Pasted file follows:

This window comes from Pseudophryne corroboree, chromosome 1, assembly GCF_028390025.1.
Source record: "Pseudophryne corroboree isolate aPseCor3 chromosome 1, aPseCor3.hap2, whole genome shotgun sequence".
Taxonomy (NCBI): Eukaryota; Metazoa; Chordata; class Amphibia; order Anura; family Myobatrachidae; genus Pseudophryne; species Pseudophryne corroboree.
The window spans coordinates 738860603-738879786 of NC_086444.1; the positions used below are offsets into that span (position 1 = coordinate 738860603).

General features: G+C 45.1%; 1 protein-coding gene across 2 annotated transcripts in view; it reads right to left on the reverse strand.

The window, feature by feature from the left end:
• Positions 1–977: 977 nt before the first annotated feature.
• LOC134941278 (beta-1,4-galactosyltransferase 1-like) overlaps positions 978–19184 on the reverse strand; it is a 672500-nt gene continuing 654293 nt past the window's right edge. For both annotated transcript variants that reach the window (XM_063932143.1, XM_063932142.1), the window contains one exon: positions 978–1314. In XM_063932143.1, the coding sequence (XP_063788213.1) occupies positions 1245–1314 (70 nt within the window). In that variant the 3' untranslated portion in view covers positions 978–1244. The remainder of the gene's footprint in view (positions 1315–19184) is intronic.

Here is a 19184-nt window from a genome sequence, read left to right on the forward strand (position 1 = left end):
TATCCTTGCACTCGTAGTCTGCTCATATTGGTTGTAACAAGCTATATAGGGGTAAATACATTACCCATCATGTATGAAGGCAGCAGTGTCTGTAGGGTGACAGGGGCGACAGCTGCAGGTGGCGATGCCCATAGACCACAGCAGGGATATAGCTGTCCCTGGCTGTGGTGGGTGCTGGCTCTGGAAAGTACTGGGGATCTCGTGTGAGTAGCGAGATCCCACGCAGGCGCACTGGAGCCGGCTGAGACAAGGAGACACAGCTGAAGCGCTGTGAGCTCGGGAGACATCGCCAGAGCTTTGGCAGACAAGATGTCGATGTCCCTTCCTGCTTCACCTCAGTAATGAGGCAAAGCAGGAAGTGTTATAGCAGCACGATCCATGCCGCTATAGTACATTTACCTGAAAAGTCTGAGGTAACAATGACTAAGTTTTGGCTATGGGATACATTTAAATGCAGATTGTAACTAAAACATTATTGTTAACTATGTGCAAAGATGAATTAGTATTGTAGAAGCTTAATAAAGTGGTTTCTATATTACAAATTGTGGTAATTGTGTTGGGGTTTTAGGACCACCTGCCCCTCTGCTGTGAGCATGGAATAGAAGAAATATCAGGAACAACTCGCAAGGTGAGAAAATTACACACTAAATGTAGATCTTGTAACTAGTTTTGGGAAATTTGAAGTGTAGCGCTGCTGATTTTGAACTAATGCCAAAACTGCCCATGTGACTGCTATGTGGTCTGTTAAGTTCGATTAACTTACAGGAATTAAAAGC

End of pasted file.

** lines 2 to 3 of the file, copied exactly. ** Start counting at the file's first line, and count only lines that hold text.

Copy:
Source record: "Pseudophryne corroboree isolate aPseCor3 chromosome 1, aPseCor3.hap2, whole genome shotgun sequence".
Taxonomy (NCBI): Eukaryota; Metazoa; Chordata; class Amphibia; order Anura; family Myobatrachidae; genus Pseudophryne; species Pseudophryne corroboree.